Rural youth overcomes law school battle

The past four years have been academically grueling for Zurie Johnson, whose fear of disappointing his deep rural community partly pushed him beyond his perceived limitations to complete Norman Manley Law School last week Saturday, September 28.

The 31-year-old past student of Keith All Age School, York Castle High, and Ardenne High School hails from the community of Thicketts, located six miles above Discovery Bay in St Ann.

Regarding the pursuit of his law degree, Zurie said: “The period became a battle not only for me, but for a very rural community hidden in the hills of Dry Harbour Mountains, Thicketts. In Thicketts, we are not exposed to many of the opportunities that are afforded to others, yet our limitations are only those we place on ourselves.”

Having attained his Certificate of Legal Education at Norman Manley Law School, Zurie is now waiting to be called to the Bar – essentially to be given the green-light to start practicing as a lawyer.

Beating all odds to graduate from law school is, by itself, worthy of celebration.

“I never felt like celebrating until that moment I walked across that stage [at graduation last week],” Zurie said.

He continued: “I realized that despite losing my mother, my car being stolen, a long and tedious search to find somewhere to live, and an employer that fought me along the journey and issued letter for me to stop going to school with immediate effect, and no clue where funding would come from, I was done. It was finished, and no one could take the moment from me.”

Zurie wasn’t always interested in becoming a lawyer. He gradually developed a passion for law while on the job at JPS & Partners Co-operative Credit Union.

“I was really curious as to what protections the law offers to individuals, and how these protections can be exercised,” he told The Beacon.

“I had never questioned my intellectual capabilities as much as I did in the four years [studying law]… I had to learn to trust in myself and my abilities, and truly learn that I am worth it and my journey is much bigger than myself.”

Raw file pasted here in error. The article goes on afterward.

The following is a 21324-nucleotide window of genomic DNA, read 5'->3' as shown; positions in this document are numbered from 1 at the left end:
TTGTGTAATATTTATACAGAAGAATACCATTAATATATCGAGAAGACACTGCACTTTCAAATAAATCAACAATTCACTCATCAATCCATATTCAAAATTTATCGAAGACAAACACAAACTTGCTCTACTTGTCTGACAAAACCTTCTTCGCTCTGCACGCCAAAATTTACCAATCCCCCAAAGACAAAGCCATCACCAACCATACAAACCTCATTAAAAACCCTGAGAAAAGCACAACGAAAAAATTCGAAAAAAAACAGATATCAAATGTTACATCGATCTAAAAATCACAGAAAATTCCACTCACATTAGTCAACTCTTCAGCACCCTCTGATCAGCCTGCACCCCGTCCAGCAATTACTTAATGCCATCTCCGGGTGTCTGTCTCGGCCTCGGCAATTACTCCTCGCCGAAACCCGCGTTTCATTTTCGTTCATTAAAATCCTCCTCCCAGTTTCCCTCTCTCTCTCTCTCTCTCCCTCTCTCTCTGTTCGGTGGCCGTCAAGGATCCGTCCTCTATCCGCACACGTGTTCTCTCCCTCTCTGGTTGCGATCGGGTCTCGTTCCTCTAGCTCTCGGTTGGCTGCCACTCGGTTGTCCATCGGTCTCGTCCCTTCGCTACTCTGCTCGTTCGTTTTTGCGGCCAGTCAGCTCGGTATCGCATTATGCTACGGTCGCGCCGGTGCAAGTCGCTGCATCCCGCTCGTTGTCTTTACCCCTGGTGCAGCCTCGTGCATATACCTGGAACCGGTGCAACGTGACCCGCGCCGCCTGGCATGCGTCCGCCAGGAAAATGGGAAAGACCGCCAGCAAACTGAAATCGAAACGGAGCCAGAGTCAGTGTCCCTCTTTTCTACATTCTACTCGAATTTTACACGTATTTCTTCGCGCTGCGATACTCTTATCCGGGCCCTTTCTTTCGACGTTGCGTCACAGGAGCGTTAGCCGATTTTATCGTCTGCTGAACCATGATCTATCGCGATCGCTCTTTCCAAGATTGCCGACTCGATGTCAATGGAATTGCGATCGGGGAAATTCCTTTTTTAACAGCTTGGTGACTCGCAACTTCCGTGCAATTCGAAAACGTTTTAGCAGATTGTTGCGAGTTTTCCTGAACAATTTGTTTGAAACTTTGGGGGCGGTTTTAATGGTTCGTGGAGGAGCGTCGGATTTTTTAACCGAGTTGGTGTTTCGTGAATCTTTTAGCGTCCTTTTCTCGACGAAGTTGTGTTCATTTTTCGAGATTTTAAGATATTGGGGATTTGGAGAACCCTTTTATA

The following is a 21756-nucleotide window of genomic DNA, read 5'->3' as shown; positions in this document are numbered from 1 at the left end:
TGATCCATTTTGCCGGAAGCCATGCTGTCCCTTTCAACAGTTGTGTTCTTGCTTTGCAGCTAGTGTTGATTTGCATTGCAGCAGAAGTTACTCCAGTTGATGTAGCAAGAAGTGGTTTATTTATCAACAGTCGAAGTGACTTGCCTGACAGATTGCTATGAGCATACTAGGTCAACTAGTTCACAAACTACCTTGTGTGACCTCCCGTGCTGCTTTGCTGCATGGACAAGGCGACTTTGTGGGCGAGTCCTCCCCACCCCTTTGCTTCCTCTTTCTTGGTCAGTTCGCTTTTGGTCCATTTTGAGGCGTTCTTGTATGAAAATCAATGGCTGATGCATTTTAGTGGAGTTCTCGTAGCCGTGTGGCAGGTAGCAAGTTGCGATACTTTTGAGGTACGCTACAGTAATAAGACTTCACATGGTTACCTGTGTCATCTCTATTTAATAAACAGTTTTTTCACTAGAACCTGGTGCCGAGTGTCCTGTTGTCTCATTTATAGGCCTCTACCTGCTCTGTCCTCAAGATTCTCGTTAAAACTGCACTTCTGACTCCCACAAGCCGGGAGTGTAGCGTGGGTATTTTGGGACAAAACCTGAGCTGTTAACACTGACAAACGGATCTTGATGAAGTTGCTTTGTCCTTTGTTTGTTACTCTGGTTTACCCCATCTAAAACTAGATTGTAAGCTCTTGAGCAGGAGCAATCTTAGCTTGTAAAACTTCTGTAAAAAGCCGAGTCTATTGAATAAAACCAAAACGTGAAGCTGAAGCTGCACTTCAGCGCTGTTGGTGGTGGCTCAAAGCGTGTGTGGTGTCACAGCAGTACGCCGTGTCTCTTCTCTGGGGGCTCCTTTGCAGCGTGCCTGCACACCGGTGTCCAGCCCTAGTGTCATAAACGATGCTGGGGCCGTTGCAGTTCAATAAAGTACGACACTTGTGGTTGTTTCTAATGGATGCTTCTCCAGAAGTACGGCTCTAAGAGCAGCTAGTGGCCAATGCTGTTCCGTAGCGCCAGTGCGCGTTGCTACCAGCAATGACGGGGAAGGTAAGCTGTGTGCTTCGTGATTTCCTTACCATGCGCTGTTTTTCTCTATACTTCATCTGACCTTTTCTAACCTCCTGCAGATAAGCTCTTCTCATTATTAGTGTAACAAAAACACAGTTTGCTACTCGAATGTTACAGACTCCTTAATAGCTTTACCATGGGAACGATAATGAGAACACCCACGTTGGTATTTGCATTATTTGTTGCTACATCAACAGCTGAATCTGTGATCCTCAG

Zurie was always an academic heavyweight.

In 2008, he attained a Bachelor of Arts degree (First Class Honours) in Media and Communications from CARIMAC – University of the West Indies. He was valedictorian at his graduation.

“All my life I wanted to be a journalist, work in media, be a playwright or author. Law was the furthest thing from my mind,” Zurie said, adding that he is still employed at JPS & Partners Co-operative Credit Union, but he hopes to eventually make the transition to law practice.

He is elated that his father, Texal Johnson, is still able to reap the returns on the investment made in education.

His mother, Catherine Johnson, however, died of pancreatic cancer in February 2016. Zurie, at the time, was a first year law student at the University of the West Indies.

In the meantime, Zurie reasoned that, throughout the years, his academic journey has taught him a higher level of self-consciousness, which other people should strive to attain.

“It is very important to know who you are, because there will always be others trying to define you,” he said. “I learnt to measure my success against me. If no one else celebrates me, I have truly learnt to celebrate myself.”


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